1. Only FLASH/Persistent Storage memory is available with on-chip RAM
  2. Only RAM is available
  3. RAM and FLASH Filesystem is available
  4. RAM and Networked Mapped filesystem is available

It is encouraging that we see a hit in every column here, as this shows that people are thinking about SJTAG tests running at application level rather than being in the kernel. However, we can also conclude that it would be wrong for an SJTAG standard to assume the presence of some networked filesystem within embedded applications.

 


q6-7.png

6.7 - What size of persistent storage would be available in your system to support embedded JTAG testing applications?

  1. < 1MByte
  2. 1MByte to 8MBytes
  3. 8MBytes to 16MBytes
  4. 16MBytes to 32MBytes
  5. 32MBytes to 64MBytes
  6. 64MBytes to 128MBytes
  7. 128MBytes to 1GByte
  8. 1GByte to 4GBytes
  9. > 4GBytes

Again looking at storage in the embedded SJTAG scenario: We have something of a 'hole' between 8MBytes and 4GBytes! This probably represents the difference between systems that have no access to mass storage and those that do. This perhaps suggests two distinct 'classes' of embedded JTAG, maybe with correspondingly different capabilities, e.g. capacity for real-time diagnostics.

 


q6-8.png

6.8 - What size of dynamic memory storage would be available in your system to support embedded JTAG testing applications?

(amount an application may use and not overall physical size)

  1. < 1MByte
  2. 1MByte to 8MBytes
  3. 8MBytes to 16MBytes
  4. 16MBytes to 32MBytes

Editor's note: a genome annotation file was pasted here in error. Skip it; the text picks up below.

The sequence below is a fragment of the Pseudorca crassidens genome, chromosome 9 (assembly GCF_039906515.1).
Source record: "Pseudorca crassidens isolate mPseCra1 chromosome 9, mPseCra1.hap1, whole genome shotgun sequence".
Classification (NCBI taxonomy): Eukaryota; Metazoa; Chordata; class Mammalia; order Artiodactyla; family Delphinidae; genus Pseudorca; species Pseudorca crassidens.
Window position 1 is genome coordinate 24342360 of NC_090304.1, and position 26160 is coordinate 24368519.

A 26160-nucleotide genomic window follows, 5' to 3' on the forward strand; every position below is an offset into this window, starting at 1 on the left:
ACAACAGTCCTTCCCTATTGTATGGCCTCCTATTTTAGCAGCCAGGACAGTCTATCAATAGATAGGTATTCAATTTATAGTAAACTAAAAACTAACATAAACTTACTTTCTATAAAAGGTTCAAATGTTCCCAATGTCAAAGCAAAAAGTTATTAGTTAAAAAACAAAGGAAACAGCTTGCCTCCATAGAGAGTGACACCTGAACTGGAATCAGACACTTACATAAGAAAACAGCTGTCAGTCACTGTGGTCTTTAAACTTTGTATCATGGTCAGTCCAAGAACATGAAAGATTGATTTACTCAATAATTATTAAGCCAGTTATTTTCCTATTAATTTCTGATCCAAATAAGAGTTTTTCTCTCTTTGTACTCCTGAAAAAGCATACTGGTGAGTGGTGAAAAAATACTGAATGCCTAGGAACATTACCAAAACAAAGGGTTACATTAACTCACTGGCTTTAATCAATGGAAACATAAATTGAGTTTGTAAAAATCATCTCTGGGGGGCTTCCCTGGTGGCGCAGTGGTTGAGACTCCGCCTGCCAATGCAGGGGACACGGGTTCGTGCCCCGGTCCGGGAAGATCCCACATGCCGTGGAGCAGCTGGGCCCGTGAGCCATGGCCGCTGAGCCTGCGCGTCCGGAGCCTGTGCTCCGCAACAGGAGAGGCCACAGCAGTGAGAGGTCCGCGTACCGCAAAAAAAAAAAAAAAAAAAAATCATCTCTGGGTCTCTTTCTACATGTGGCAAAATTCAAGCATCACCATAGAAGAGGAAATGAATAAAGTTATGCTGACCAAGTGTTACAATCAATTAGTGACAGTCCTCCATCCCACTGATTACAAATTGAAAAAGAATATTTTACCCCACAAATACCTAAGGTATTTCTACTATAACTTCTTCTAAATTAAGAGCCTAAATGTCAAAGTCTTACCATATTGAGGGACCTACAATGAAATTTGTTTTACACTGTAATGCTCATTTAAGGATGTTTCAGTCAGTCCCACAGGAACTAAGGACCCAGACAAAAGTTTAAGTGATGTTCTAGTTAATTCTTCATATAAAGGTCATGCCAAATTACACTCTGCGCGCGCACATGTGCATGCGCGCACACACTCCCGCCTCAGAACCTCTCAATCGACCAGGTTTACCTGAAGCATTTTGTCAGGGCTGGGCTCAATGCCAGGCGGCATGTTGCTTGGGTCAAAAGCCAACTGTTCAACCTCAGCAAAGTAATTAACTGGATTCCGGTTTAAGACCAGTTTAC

5. 32MBytes to 64MBytes
  6. 64MBytes to 128MBytes
  7. 128MBytes to 1GByte
  8. 1GByte to 4GBytes
  9. > 4GBytes

The split here in available dynamic storage may be indicitave of differences between mobile and, for example, larger server applications. When considering this and the previous question, it is perhaps important to remember that the questions specifically mention "testing": The results may be rather different if another Use Case were considered, such as applying Updates in the field.

 


q6-9.png

Other responses:

  • It may differ dependent on the type of sysem
  • Storage and recovery of test results. Note: In 6.7/6.8 available storage is per board.
  • Callback API for reporting failure information (failing device pin and net, vector number, test name/index) to the host program.

6.9 - What do you feel is important for JTAG to cover at the system level?

(check all that apply)

  1. Board test storage on the UUT
  2. Centralized repository of tests for the system
  3. JTAG Plug-n-Play (New boards are immediately testable in system)

The results here are relatively close, although using a central repository of tests is a marginal winner despite the maintenance difficulties that such a policy might introduce. We expected JTAG Plug'n'Play to be more popular, but again this may be a case that the concept is not particulary well explained or understood.

<2009 Survey, Section 5 User Survey 2009 Results 2009 Survey, Section 7>